There’s nothing like hearing that first cry after your baby is born to reassure you that everything is okay. But have you ever wondered why babies cry at birth? Is it because they’re unhappy that they had to leave the warm womb to face the cold cruel world? Turns out, the answer is truly miraculous.
That first cry can be music to a new mommy’s ears. It signifies that the baby’s lungs have begun functioning outside of the womb, which is integral to a baby’s survival. Remember, a baby “breathes” in utero via its mother's placenta. “When a baby is in utero, amniotic fluid fills the air sacs within the lungs,” Dr. Ana Machado, a pediatrician, explains to Romper. “As the baby is being born and squeezes its way through the vaginal canal, pressure on the chest wall compresses it to literally squeeze the fluid out of the lungs.” Think of a baby’s lungs as being a sponge full of water — once the baby is born, all of that water now has to be replaced by air.
And that’s why a baby’s first cry is so critical. Says Dr. Machado: “It’s the first time that the lungs are actually being used to breathe air.” Although the first breath might be a short one, the exhalation of that breath (which is the baby’s first cry) tends to be longer, “because it’s the pressure forcing the air sacs open and getting that fluid out,” says Dr. Machado.
Your baby might not let out just one loud “wahhh” but several cries, depending on how much fluid he needs to expel from his lungs. “Your baby will cry as long as he needs to in order to start breathing normally,” says Dr. Machado. But if you thought that your baby cried at birth because he was upset that he had to leave his wonderful life inside the womb, think again. “Babies don’t cry initially because they’re complaining,” says Dr. Machado. “Within 5-10 minutes after birth, persistent crying could be a breathing issue, or sometimes, they are just cold.” Which is why there's always an infant incubator or radiant warming machine in delivery rooms, as a study in the journal Early Human Development explained. And once they’re all cleaned up, babies are also swaddled after birth to help prevent body heat loss — and keep them calm, too, according to the American Academy of Pediatrics.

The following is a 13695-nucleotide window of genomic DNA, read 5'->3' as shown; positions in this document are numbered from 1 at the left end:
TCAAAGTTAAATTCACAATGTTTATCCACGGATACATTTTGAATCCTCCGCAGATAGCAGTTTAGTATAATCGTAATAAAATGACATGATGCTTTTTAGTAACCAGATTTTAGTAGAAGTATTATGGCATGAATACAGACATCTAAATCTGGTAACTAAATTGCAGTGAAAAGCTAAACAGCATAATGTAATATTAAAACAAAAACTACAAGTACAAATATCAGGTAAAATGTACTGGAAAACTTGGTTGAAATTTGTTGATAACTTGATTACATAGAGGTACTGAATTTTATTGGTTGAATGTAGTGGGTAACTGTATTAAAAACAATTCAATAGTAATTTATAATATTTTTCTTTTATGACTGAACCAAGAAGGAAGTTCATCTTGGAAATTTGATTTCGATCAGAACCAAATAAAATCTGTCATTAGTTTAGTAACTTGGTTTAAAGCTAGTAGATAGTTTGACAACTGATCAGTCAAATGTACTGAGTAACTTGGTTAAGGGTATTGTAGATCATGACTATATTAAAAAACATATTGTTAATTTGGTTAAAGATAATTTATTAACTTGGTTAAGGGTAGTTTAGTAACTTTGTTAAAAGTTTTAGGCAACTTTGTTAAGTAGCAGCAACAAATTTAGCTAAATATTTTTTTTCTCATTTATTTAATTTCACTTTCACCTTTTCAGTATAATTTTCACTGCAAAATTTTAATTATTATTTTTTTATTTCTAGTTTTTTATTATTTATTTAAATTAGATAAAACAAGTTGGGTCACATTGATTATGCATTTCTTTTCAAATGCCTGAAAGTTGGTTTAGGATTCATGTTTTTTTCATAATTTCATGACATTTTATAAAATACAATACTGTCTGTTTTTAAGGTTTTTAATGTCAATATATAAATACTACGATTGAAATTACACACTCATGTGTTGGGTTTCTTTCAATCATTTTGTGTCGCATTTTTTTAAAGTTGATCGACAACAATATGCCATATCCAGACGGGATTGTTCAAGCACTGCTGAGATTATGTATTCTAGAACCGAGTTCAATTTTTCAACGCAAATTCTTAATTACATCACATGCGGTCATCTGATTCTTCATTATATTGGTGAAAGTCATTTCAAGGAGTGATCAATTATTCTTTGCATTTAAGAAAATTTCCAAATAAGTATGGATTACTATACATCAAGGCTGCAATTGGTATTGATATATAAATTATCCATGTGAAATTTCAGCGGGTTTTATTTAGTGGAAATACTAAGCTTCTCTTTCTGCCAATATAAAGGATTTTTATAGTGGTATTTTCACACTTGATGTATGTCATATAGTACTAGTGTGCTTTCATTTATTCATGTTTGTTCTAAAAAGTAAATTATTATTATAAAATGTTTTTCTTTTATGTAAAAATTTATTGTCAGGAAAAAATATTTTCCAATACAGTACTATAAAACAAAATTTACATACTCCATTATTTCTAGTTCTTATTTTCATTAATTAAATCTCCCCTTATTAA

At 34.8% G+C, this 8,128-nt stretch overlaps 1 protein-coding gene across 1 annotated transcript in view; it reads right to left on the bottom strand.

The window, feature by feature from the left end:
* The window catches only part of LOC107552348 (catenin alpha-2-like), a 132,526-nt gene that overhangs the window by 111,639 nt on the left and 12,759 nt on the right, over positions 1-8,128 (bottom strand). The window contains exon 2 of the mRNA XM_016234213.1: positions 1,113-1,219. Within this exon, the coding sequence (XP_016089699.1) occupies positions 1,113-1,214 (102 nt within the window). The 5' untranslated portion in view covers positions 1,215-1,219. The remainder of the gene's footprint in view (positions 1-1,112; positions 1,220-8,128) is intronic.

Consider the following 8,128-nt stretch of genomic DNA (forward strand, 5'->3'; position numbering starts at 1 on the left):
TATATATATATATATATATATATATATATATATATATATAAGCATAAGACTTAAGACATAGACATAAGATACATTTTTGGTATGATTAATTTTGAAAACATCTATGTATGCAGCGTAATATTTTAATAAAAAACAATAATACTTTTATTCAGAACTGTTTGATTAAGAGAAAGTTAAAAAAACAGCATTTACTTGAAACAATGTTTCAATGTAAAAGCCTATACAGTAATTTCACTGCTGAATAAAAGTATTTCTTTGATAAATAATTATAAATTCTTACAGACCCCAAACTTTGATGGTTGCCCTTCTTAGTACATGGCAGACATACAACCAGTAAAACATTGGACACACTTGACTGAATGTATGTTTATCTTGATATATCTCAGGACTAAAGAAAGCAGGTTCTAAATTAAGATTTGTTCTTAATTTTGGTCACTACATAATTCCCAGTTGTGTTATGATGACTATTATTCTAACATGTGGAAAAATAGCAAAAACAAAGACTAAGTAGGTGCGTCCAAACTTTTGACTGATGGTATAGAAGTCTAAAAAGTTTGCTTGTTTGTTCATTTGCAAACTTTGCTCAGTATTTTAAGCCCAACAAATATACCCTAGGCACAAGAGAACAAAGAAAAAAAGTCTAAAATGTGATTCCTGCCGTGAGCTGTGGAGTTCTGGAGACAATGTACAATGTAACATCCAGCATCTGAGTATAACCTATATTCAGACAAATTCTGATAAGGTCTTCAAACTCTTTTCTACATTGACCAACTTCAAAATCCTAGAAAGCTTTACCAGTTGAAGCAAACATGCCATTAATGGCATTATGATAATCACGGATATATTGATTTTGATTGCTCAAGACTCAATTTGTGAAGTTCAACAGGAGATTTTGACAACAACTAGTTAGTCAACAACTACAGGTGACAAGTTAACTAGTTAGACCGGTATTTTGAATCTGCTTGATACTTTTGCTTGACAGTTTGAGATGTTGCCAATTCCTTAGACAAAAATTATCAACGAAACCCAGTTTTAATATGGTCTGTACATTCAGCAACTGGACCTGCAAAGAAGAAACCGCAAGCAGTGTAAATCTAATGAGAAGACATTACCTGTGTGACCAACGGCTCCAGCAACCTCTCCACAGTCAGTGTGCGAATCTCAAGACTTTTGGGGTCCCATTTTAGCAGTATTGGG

So how much crying can a mom expect from her newborn? “Ideally, you want to hear a couple of good cries,” says Dr. Machado. “Once they’ve opened up their lungs and they’re being soothed and warmed, then they’ll stop crying.” For the most part, a healthy newborn taking his first breaths will cry for about a minute or less. And your baby’s cries will be a part of his overall Apgar score (the R in Apgar is for “respiration”), reported Kids Health. The Apgar test is conducted one minute after birth, and then again 5 minutes later.
Although a newborn’s cries are what everyone is clamoring for in the delivery room, sometimes an OB might momentarily delay a baby’s first cry. If a baby passes meconium (i.e. baby poop) during labor or delivery, the labor and delivery team will work to clean the baby first before she takes her first breath so that she doesn’t accidentally inhale it. Breathing in poop can cause MAS (meconium aspiration syndrome), which can potentially lead to respiratory issues or even pneumonia, Parents reported. If there’s a risk that the baby has breathed in meconium —and she’s not very active— a doctor might use an endotracheal tube that’s inserted into the baby’s windpipe via her mouth or nose to suction out the poop, Kids Health stated. Then, they’ll stimulate the baby to get her to cry.
There’s a big difference from when your baby is delivered to when she takes her first cry. “When they’re born, they’re lifeless and purple,” says Dr. Machado. “And when they make that first cry, it’s like magic. They turn into a baby.” Suddenly, the baby goes from being purple to pink, and they start moving as well, even opening their eyes to see the world for the first time.
“Crying is the key to life,” says Dr. Machado. “It really is a miracle.” Now tell yourself that at 3:00 a.m. when your little miracle is, you know, full of life.